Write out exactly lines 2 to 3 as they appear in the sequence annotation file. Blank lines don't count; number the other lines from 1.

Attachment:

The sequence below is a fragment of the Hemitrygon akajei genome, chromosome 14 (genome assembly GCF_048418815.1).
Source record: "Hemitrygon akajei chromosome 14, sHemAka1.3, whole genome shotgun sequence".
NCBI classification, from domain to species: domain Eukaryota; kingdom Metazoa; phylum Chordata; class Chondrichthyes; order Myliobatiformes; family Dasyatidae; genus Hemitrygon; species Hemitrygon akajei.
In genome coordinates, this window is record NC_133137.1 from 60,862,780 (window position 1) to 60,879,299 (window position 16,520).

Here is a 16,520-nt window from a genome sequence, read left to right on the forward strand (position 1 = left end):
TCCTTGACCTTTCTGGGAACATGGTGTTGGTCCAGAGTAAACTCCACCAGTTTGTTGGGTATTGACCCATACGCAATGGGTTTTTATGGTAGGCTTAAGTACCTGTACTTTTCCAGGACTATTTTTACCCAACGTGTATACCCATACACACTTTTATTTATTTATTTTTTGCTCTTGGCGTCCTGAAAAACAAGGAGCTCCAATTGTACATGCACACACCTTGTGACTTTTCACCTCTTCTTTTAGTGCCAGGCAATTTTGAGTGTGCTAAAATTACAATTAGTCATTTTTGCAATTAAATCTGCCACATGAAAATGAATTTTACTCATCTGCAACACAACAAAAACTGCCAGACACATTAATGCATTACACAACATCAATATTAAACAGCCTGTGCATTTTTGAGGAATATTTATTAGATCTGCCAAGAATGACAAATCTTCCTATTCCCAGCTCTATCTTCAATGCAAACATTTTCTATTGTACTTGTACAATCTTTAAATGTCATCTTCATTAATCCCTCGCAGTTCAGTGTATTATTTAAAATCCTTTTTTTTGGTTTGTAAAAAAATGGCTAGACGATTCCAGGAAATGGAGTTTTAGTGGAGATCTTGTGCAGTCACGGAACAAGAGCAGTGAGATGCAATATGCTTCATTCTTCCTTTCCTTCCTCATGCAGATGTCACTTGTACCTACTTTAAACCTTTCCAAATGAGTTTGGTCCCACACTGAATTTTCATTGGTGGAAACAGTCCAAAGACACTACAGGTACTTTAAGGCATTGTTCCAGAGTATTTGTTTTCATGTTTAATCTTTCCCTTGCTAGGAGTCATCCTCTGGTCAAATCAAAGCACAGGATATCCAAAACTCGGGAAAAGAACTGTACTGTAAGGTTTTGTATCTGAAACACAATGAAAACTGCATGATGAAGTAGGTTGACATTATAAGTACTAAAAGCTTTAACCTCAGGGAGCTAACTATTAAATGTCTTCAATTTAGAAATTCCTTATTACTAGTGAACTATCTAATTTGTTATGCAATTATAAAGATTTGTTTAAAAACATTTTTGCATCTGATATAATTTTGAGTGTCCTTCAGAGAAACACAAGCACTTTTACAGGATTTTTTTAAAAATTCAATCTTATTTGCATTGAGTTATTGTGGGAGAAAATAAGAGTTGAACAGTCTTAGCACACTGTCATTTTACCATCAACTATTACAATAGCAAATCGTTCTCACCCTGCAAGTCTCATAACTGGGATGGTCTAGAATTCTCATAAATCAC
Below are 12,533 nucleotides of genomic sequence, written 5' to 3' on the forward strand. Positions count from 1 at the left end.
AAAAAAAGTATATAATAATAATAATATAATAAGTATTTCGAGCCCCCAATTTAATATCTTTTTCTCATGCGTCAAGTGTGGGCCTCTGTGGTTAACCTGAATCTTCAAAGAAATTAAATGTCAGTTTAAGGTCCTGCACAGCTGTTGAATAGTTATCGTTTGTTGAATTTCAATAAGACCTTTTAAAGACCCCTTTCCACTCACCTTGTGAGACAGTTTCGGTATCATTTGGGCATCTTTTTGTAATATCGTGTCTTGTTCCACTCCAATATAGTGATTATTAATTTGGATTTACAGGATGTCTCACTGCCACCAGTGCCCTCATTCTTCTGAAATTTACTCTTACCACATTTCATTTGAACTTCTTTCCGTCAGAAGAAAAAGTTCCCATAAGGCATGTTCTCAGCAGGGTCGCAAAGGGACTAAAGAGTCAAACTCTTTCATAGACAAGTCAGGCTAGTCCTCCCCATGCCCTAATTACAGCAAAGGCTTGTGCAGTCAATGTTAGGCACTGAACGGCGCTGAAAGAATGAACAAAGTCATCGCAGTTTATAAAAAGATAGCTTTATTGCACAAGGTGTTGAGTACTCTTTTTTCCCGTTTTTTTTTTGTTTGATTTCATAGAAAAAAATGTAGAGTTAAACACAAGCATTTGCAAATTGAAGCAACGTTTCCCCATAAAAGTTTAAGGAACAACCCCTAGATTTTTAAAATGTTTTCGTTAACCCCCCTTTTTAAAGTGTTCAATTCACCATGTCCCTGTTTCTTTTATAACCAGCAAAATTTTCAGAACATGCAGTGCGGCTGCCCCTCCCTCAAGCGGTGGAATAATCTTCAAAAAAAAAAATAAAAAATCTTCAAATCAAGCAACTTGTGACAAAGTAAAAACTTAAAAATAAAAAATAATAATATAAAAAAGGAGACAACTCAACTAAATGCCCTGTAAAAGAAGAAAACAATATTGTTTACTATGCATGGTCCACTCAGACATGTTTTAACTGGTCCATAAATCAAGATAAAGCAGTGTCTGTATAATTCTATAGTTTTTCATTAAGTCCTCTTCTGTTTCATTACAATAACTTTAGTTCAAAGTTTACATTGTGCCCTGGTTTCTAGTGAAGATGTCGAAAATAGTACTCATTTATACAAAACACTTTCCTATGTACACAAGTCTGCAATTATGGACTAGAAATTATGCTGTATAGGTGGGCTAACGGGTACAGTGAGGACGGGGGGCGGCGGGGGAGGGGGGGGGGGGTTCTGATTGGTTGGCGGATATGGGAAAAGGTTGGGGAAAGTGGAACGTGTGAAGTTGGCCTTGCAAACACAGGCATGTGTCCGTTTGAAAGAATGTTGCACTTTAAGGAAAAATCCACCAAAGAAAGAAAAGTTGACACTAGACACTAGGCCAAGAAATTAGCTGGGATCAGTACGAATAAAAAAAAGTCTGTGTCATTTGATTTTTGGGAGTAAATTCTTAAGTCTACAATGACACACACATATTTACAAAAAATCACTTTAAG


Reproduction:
Source record: "Hemitrygon akajei chromosome 14, sHemAka1.3, whole genome shotgun sequence".
NCBI classification, from domain to species: domain Eukaryota; kingdom Metazoa; phylum Chordata; class Chondrichthyes; order Myliobatiformes; family Dasyatidae; genus Hemitrygon; species Hemitrygon akajei.